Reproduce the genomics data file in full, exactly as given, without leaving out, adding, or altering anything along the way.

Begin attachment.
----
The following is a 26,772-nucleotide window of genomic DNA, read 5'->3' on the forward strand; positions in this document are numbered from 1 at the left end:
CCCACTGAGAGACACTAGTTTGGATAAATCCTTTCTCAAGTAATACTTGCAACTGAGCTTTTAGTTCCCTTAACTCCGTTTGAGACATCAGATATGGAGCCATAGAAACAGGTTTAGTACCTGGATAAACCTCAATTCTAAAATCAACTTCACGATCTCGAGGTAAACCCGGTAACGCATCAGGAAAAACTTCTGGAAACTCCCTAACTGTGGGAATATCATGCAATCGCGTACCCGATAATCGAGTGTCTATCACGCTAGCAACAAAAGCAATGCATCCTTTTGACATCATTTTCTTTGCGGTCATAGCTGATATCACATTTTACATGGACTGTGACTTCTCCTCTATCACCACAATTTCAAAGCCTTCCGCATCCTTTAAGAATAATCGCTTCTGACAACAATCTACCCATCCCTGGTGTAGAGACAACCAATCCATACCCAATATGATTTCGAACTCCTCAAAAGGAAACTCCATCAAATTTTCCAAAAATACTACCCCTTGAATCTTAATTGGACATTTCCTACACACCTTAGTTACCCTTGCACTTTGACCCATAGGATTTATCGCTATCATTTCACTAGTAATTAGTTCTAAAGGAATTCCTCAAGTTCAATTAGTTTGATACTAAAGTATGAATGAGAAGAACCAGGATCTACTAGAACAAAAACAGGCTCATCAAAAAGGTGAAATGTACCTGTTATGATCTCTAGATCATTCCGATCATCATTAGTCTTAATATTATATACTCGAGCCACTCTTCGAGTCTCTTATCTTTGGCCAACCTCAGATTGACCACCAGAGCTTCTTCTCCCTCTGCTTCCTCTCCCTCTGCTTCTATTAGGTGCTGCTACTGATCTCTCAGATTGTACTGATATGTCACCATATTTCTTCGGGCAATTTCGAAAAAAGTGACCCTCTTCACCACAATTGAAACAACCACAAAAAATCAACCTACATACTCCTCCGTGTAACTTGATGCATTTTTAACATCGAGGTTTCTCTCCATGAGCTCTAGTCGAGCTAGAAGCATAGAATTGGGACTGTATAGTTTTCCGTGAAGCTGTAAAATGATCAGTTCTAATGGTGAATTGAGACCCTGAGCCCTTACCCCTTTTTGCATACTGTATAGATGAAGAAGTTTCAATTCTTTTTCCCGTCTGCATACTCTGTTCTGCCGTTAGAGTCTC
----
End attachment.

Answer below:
The following is a 26,772-nucleotide window of genomic DNA, read 5'->3' on the forward strand; positions in this document are numbered from 1 at the left end:
CCCACTGAGAGACACTAGTTTGGATAAATCCTTTCTCAAGTAATACTTGCAACTGAGCTTTTAGTTCCCTTAACTCCGTTTGAGACATCAGATATGGAGCCATAGAAACAGGTTTAGTACCTGGATAAACCTCAATTCTAAAATCAACTTCACGATCTCGAGGTAAACCCGGTAACGCATCAGGAAAAACTTCTGGAAACTCCCTAACTGTGGGAATATCATGCAATCGCGTACCCGATAATCGAGTGTCTATCACGCTAGCAACAAAAGCAATGCATCCTTTTGACATCATTTTCTTTGCGGTCATAGCTGATATCACATTTTACATGGACTGTGACTTCTCCTCTATCACCACAATTTCAAAGCCTTCCGCATCCTTTAAGAATAATCGCTTCTGACAACAATCTACCCATCCCTGGTGTAGAGACAACCAATCCATACCCAATATGATTTCGAACTCCTCAAAAGGAAACTCCATCAAATTTTCCAAAAATACTACCCCTTGAATCTTAATTGGACATTTCCTACACACCTTAGTTACCCTTGCACTTTGACCCATAGGATTTATCGCTATCATTTCACTAGTAATTAGTTCTAAAGGAATTCCTCAAGTTCAATTAGTTTGATACTAAAGTATGAATGAGAAGAACCAGGATCTACTAGAACAAAAACAGGCTCATCAAAAAGGTGAAATGTACCTGTTATGATCTCTAGATCATTCCGATCATCATTAGTCTTAATATTATATACTCGAGCCACTCTTCGAGTCTCTTATCTTTGGCCAACCTCAGATTGACCACCAGAGCTTCTTCTCCCTCTGCTTCCTCTCCCTCTGCTTCTATTAGGTGCTGCTACTGATCTCTCAGATTGTACTGATATGTCACCATATTTCTTCGGGCAATTTCGAAAAAAGTGACCCTCTTCACCACAATTGAAACAACCACAAAAAATCAACCTACATACTCCTCCGTGTAACTTGATGCATTTTTAACATCGAGGTTTCTCTCCATGAGCTCTAGTCGAGCTAGAAGCATAGAATTGGGACTGTATAGTTTTCCGTGAAGCTGTAAAATGATCAGTTCTAATGGTGAATTGAGACCCTGAGCCCTTACCCCTTTTTGCATACTGTATAGATGAAGAAGTTTCAATTCTTTTTCCCGTCTGCATACTCTGTTCTGCCGTTAGAGTCTC